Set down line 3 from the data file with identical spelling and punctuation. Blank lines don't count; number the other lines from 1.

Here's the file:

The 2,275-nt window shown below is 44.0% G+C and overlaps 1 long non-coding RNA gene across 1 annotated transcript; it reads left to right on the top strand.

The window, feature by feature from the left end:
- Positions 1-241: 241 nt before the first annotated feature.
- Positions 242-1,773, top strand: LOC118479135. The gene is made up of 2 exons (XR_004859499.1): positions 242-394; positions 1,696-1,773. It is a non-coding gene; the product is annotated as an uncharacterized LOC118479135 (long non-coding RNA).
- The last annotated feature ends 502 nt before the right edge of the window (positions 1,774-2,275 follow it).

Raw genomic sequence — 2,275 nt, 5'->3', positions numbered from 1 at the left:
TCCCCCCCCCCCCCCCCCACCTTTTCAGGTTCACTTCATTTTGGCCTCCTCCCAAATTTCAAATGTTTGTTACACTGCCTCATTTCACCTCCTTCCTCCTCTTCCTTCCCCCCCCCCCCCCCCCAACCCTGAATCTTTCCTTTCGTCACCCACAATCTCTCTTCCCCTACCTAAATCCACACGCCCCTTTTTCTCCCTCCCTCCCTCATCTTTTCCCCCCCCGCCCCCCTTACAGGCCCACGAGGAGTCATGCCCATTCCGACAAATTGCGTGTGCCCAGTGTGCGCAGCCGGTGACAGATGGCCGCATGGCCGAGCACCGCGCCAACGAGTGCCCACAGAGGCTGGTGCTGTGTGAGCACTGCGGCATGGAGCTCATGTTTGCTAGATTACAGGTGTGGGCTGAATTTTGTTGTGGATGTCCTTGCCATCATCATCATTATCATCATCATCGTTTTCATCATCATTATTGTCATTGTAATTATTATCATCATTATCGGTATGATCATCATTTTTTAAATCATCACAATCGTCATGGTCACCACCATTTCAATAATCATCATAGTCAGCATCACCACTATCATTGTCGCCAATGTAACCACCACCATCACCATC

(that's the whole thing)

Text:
- Positions 1-241: 241 nt before the first annotated feature.